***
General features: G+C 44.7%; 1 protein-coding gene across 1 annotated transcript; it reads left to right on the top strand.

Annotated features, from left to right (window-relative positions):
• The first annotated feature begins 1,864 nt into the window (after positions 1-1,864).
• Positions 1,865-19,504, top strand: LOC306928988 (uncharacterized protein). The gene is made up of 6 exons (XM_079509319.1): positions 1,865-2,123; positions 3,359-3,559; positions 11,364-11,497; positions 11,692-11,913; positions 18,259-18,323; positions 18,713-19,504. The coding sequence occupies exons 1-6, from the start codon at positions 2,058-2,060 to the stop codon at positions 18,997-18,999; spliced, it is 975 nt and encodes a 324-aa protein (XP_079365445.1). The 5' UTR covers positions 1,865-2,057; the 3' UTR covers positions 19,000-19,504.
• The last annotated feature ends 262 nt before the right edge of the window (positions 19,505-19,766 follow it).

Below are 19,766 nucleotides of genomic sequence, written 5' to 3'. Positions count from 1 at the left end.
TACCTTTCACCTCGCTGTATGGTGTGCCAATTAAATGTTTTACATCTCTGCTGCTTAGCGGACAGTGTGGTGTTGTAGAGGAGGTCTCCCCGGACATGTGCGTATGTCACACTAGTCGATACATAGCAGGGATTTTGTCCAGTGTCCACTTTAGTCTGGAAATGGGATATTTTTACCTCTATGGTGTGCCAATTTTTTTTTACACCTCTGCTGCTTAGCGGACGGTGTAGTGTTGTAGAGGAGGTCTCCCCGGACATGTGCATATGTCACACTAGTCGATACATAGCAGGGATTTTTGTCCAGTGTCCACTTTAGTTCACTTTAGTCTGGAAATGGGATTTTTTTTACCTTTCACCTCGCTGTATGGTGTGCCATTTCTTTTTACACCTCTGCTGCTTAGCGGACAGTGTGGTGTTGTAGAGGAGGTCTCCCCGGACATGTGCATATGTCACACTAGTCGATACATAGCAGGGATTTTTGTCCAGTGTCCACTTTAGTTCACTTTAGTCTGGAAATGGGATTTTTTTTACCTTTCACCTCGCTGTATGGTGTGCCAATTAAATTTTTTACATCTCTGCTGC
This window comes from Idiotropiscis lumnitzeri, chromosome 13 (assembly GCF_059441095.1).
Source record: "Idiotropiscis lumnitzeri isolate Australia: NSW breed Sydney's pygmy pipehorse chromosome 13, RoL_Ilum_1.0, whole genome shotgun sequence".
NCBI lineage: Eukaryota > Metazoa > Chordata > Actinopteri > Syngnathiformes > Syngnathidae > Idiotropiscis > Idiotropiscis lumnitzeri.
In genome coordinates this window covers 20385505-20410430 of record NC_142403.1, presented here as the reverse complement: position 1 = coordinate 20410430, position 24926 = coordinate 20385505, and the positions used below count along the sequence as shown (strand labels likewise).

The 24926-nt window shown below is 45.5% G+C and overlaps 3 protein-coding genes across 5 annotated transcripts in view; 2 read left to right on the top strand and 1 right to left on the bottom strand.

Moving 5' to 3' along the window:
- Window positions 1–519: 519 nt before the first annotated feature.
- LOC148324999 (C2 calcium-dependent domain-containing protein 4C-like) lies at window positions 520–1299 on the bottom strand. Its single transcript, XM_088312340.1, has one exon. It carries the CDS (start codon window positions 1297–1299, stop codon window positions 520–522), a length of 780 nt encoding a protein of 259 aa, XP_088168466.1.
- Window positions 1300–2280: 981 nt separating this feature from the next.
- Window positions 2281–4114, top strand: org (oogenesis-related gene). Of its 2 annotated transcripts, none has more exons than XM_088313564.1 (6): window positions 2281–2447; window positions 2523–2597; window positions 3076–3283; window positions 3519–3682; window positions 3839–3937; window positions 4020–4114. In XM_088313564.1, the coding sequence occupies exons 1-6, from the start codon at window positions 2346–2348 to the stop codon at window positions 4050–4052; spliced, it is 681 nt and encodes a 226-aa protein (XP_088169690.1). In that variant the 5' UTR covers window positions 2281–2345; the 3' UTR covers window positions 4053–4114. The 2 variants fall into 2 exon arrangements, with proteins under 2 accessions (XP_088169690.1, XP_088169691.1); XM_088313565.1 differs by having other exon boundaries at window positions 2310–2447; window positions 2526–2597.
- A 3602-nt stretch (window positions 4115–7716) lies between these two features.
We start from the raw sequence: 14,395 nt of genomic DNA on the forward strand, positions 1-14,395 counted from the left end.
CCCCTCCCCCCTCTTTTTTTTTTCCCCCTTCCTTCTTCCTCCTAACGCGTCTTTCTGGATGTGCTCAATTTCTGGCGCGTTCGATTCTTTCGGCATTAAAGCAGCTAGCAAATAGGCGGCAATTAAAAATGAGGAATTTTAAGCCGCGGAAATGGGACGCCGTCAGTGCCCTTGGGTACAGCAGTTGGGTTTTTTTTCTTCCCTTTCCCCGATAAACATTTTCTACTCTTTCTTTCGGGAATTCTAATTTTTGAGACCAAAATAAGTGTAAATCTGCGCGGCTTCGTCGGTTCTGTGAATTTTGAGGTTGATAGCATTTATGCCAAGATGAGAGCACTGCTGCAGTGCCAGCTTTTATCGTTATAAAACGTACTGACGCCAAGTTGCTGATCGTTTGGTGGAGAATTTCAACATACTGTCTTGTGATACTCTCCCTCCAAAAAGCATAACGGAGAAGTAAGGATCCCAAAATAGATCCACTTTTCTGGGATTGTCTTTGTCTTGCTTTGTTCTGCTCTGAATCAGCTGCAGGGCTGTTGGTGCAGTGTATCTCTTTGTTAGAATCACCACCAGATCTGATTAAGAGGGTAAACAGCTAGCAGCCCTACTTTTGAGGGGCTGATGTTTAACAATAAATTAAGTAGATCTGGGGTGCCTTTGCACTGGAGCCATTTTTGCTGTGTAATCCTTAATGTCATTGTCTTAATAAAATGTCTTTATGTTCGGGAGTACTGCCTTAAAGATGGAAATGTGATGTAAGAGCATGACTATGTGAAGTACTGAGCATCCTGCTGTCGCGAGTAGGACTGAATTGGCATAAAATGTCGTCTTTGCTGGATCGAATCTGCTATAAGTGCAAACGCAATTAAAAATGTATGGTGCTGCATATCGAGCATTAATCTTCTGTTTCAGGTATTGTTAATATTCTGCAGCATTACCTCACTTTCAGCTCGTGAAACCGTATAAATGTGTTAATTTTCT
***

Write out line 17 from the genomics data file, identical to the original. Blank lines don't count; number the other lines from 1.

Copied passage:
- Window positions 2281–4114, top strand: org (oogenesis-related gene). Of its 2 annotated transcripts, none has more exons than XM_088313564.1 (6): window positions 2281–2447; window positions 2523–2597; window positions 3076–3283; window positions 3519–3682; window positions 3839–3937; window positions 4020–4114. In XM_088313564.1, the coding sequence occupies exons 1-6, from the start codon at window positions 2346–2348 to the stop codon at window positions 4050–4052; spliced, it is 681 nt and encodes a 226-aa protein (XP_088169690.1). In that variant the 5' UTR covers window positions 2281–2345; the 3' UTR covers window positions 4053–4114. The 2 variants fall into 2 exon arrangements, with proteins under 2 accessions (XP_088169690.1, XP_088169691.1); XM_088313565.1 differs by having other exon boundaries at window positions 2310–2447; window positions 2526–2597.